My most common, my most persistent, alternative reality is the false belief that I am in control. This false reality is responsible for all of my fears and anxieties. My brain sees a problem and wants to find a solution from within its memory cells. I can’t solve the problem, or prevent the bad outcome, so fear of failure results. This fear is a persistent fear. “I won’t be able to do this.” “I am not good enough.” “Things will fall apart because I will fail.” “The worst will happen.”

I might as well move to a room at the zoo, or the library, or the bowling alley. It really does not matter, does it? If my reality does not put complete trust in God, if I persist in leaning on my own understanding, I might as well create a bizarre, unexplainable, alternative reality and call it home. 

Trust in the Lord with all your heart,  and do not lean on your own understanding.  In all your ways acknowledge him, and he will make straight your paths. Be not wise in your own eyes;
fear the Lord, and turn away from evil. Proverbs 3:5-7 ESV

Dear God, take me away from this zoo! Tuck me into Your heart. Replace my distorted understanding with Your wisdom. Make my path straight and let it lead to You.

Amen, amen, amen.

Sunday, February 2, 2014

Sweet words

Few things surpass the cute factor found in a mass of young children making their best sour face. I think there is a super bowl commercial in there somewhere.

I am blessed to be able to give the children’s message for church several times a month. I don’t normally see a reason to wear a GoPro camera on my head for such a task, but this week it would have been worth it. We started out talking about faces we make when we eat things that are sour, sweet, or bitter. Of course, we had to practice those faces.

After we practiced, we used our faces to decide how orange pop or tonic water would taste. I assured the children they did not have to taste tonic water to know it is bitter. We have a face app for that.

“. . . but no human being can tame the tongue. It is a restless evil, full of deadly poison. With it we bless our Lord and Father, and with it we curse people who are made in the likeness of God. From the same mouth come blessing and cursing. My brothers, these things ought not to be so. Does a spring pour forth from the same opening both fresh and salt water?  James 3: 8-11 ESV

The point of the face making, and the pop, and the tonic water, was to understand that sweet words bring joy and bitter words create resentment. Just as we have come to expect sweetness every time we pour a glass of pop, the people with whom we interact should not experience bitterness because of our words. Once a drink is bitter it will not return to sweetness. Our bitter words can sour a relationship. Our bitter words speak poorly of our faith. Our bitter words speak volumes about our love and respect for God. These words are hard to erase, once spoken (or posted).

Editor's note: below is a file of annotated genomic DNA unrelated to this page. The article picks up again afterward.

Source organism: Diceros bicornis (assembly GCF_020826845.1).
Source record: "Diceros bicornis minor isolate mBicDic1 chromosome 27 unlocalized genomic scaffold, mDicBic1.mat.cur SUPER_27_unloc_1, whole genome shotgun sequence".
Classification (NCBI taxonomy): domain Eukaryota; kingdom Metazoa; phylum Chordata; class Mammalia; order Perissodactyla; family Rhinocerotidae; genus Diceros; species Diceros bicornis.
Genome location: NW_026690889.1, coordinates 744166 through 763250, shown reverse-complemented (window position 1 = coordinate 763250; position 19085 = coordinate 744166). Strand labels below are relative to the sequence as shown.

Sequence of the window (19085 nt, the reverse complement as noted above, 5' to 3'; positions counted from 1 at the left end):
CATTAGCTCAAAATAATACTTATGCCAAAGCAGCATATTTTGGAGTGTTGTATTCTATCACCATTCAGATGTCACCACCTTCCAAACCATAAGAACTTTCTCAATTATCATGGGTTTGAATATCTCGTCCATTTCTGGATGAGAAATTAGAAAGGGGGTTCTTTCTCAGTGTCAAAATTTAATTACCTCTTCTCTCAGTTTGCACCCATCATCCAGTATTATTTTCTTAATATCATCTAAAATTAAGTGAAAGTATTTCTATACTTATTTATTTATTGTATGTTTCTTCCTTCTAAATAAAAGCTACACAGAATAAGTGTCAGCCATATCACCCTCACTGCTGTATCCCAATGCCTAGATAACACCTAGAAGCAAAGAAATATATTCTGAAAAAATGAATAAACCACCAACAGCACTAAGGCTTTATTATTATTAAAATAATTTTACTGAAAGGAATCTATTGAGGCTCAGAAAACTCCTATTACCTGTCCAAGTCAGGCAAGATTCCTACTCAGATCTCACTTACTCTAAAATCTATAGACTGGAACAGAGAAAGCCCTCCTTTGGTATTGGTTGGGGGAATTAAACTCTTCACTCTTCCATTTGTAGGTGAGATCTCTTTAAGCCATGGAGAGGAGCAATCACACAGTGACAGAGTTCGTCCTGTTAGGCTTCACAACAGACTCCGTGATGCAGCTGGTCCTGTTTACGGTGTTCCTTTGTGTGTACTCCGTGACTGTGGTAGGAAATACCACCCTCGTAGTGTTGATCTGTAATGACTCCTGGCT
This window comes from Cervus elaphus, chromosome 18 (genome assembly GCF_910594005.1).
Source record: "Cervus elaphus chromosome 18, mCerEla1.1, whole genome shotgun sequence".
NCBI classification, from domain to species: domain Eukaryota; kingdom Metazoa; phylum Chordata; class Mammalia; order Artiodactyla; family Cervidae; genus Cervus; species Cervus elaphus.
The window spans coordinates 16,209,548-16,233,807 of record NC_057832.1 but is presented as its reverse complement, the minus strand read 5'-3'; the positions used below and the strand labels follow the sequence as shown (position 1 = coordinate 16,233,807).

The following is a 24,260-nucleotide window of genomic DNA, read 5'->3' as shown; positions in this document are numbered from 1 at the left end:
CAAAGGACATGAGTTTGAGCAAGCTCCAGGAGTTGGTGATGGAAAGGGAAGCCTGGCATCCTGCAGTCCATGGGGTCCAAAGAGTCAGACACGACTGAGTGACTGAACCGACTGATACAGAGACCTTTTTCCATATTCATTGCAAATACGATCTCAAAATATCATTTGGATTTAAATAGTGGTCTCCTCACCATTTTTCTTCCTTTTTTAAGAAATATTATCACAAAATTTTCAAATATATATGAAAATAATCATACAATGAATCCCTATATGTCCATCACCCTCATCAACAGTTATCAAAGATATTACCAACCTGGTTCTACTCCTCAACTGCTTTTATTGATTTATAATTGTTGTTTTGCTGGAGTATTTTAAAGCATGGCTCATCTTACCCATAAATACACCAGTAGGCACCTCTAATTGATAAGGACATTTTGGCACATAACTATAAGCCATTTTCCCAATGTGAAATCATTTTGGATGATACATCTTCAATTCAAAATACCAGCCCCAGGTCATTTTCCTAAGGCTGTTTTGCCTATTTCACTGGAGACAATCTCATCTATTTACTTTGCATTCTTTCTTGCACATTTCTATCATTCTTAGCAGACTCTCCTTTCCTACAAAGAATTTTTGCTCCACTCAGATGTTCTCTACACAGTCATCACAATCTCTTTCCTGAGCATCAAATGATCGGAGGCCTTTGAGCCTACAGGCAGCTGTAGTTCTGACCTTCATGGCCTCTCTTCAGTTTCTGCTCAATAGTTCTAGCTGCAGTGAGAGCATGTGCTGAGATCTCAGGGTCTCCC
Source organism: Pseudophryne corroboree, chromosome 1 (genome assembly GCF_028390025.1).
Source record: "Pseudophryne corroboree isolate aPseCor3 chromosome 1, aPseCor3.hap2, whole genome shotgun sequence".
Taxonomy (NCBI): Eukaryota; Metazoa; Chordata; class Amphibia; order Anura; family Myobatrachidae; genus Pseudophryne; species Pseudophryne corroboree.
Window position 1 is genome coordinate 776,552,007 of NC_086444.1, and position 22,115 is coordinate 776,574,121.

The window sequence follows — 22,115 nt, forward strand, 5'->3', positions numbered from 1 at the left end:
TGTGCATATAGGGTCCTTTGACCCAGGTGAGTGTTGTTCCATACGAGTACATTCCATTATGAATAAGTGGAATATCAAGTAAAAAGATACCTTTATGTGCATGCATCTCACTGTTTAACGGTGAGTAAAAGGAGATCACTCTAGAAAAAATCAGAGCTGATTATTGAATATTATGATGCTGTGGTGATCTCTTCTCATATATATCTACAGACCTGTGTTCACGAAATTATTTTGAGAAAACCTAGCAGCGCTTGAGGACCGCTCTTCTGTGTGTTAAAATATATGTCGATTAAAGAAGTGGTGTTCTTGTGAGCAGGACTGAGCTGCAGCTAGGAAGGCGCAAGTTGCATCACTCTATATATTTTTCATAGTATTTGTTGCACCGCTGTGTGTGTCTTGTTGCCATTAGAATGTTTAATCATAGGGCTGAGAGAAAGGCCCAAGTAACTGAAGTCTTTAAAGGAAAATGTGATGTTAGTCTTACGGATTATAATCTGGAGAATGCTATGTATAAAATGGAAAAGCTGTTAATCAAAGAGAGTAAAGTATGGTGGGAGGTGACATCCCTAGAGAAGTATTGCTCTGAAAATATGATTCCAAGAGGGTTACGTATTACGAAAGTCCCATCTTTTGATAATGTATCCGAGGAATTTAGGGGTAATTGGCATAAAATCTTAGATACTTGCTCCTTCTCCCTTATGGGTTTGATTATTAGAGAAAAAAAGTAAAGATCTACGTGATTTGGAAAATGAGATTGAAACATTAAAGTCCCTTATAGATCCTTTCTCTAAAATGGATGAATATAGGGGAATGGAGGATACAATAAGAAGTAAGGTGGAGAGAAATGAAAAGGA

To finish my message I asked the children if there was anything they could say that could cause their mother or father to stop loving them? Their faces were solemn at the thought, but confident in the expression of “no.” It is wonderful, and powerful, to know that God loves us, no matter what. There is nothing we can say that would make Him stop loving us; there is nothing we can say that could make Him love us more.

God’s love is sweet, sweet all the time.

When I am angry, afraid, or disgusted and my thoughts begin to form words of bitterness, it becomes a challenge to remember that the unconditional love of my Father extends also to the person who has stirred the bitterness in my heart.

If at the point at which I post those snarky, contemptuous comments, or at the point at which I am about to lash out in verbal anger; if at that point I could remember that God loves this person, too, then how could I spew bitterness?

The person who has made me angry, the one who has treated me poorly, the Facebook friend who has insulted me, or the employer who has disrespected my abilities, each of these people is loved by my Heavenly Father. Neither my anger nor my contempt can change that love. While it is often right to let people know when I have been hurt; it is never right for me to express bitterness, insults, sarcasm or contempt. Moreover, if I need to correct my brother or sister, I am instructed to do so in love.

My words are to be sweet, sweet all the time.

This is an easy teaching for a children’s message; a teaching that inspires head nodding during a sermon. It is a prayer that begs to be repeated in the heart and mind, but impossible to produce in the cold, hard light of experience. Suddenly the mouth that praised God on Sunday, the heart that prayed at bedtime, the face that hours ago was lifted up to God in gratitude for His unfailing love, becomes the weapon of choice for expressing anger – righteous or not. My face, my heart, my words are so quick to turn bitter.

My words are to be sweet, sweet all the time.

Good thing I don’t have to do this on my own.

Lord God, fill my heart and mind with gratitude for your exceeding, constant, and patient love. May Your love melt my bitterness and inspire my words.